Private equity firms and management companies have been buying companies through leveraged buyouts (LBOs), which uses the acquired company's cash flow to pay debt used to acquire the company. This can cause the credit rating of the company to drop to junk status and the prices of its bonds to drop. Consequently, many companies add a change of control covenant to the bond indentures that either limits the amount of additional debt that the company can take on, or the company must buy back the bonds, sometimes at a slight premium, when a change of control occurs. Some companies add a put option to its bonds so that bondholders can sell the bond back to the company at par value before maturity. For instance, Expedia recently sold 12-year bonds with a put option that allowed bondholders to turn in the bond after 7 years for par value.

Inflation Risk

Inflation risk is the risk that the value of money will decline, which it does continually most of the time. If the interest rate of the bond is not high enough to compensate for inflation, then real returns may be negative. On the other hand, it is possible to take advantage of deflation that sometimes occurs when interest rates rise. A good example is when interest rates are rising, newly issued bonds pay more, while prices of assets that usually require borrowing, such as real estate, start declining. Thus, for instance, you could buy 4-week T-bills as a way to save for a house or for a down payment. As the T-bills expire, they can be re-invested at progressively higher rates, while rates are rising. In the meantime, real estate prices may fall because it becomes more expensive to borrow money to pay for it. So the money earned on the T-bills becomes even more valuable than the interest rate itself suggests when used to purchase real estate.

Legal Risk

Legal risk is the risk that changes in the law may adversely affect bond prices. Most legal risk is associated with the tax exemption of particular bonds, especially municipal bonds. Because municipal bonds are exempt from federal taxation, and, may also be exempt from state and local taxes, municipalities can pay a lower interest rate. The higher the marginal tax rate of taxpayers, the lower the interest rate that the municipality must pay to sell its bonds. However, if the top marginal tax rates decline, then the advantage of the tax exemption also declines, and with it, the price of the bond in the secondary market. This is known as tax risk.

The 2nd type of legal risk occurs because tax-exempt bonds have to satisfy specific legal requirements, and if it is later determined that the bond does not satisfy these requirements, its tax-exempt status may be eliminated, which would reduce not only the effective return of the bond after taxes, but it would reduce the price of the bond in the secondary market because its now taxable yield would have to equal the taxable yield of other, comparable bonds.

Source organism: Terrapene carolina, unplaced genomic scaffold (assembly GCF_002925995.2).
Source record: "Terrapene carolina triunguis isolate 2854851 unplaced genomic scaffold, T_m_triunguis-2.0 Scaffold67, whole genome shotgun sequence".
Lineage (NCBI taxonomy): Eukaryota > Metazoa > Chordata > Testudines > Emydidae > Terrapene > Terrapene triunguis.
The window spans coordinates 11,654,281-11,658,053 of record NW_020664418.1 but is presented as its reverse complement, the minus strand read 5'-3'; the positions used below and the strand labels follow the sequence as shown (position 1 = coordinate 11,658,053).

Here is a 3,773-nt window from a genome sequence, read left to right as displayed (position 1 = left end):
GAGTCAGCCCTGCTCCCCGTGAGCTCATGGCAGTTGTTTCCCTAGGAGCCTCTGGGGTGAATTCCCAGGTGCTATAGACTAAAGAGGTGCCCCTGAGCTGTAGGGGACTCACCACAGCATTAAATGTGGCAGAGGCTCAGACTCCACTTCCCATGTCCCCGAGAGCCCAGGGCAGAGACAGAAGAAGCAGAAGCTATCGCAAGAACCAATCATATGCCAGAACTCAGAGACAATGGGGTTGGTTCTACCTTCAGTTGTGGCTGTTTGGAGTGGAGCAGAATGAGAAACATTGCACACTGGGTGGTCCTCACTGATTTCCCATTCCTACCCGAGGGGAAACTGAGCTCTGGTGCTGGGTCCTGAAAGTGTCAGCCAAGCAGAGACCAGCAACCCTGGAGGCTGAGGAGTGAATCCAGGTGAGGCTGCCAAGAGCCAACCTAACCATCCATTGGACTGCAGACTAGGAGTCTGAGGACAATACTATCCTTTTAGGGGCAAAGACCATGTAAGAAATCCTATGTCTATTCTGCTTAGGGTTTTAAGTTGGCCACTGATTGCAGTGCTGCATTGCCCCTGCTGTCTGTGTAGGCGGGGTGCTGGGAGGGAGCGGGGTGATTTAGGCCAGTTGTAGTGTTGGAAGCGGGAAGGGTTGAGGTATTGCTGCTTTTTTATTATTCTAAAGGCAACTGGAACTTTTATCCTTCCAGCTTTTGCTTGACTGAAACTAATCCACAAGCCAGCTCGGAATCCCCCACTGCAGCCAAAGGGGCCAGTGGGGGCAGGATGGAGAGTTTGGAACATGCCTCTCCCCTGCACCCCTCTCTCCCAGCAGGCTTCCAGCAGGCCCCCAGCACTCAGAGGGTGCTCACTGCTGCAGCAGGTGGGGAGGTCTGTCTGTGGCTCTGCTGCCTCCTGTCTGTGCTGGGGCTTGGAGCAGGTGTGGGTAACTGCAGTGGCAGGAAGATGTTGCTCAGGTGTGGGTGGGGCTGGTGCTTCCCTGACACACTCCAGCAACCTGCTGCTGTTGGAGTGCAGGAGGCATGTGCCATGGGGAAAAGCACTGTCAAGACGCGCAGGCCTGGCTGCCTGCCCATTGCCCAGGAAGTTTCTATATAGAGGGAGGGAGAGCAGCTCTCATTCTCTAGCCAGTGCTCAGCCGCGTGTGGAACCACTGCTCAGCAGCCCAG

Risks Specific to International Bonds

Foreign Exchange Risk

Foreign exchange risk is the possibility that the foreign currency in which a bond is denominated will depreciate against the domestic currency. Currency exchange rates are changing all the time, so if the bond currency depreciates against the investor's domestic currency during the term of the bond, then the investor will either lose money or not make as much profit. Of course, if the foreign currency appreciates, then this will result in greater profits.

Bond prices in the foreign country may also decline if interest rates rise in that country for the same reason that rising interest rates decrease the price of bonds in this country.

Volatility Risk

Bonds issued from emerging countries are more volatile than most other bonds, since these countries are viewed as being less stable and less predictable. Thus, there is a greater price reaction to news about the issuer or about economic conditions in the issuer's country.

Sovereign risk (country risk, political risk)

Sovereign risk (aka country risk, political risk) is the risk associated with the laws of the country, or to events that may occur there. Particular events that can hurt a bond are the restriction of the flow of capital, taxation, and the nationalization of the issuer. Also, as recently evinced by the Dubai crisis, there may be uncertainty in the law in cases of default by the issuer or the law may provide weak remedies for bondholders.

Convertibility Risk

A particular form of sovereign risk is convertibility risk, which is the prohibition of the exchange of the foreign currency for domestic currency. The only hope for an investor in this situation is to accept local currency or wait until the rules change.

Disclosure Risk

Because many countries, especially emerging countries, have very lax or inadequate laws regarding financial disclosures or accounting rules, it can be difficult to assess the true creditworthiness of the bond issuer. Disclosure risk results from this lack of disclosure about an issuer or accounting rules that don't adequately reflect the true financial status of the issuer.


There are other risks with bonds, which are either specialized, or of a general nature. Yield-curve, or maturity, risk, for instance, is important in hedging positions where the portfolio of bonds is hedged with bonds of different maturities, and the interest rates of these bonds is assumed to change by a certain amount for a given change in market rates. Yield-curve risk results when bonds prices of different maturities deviates from this assumption when market rates change.

Sector risk results when an entire sector of securities declines in prices or yields, because of common causes affecting the sector. Any risk affecting the yield of bonds is also called basis risk.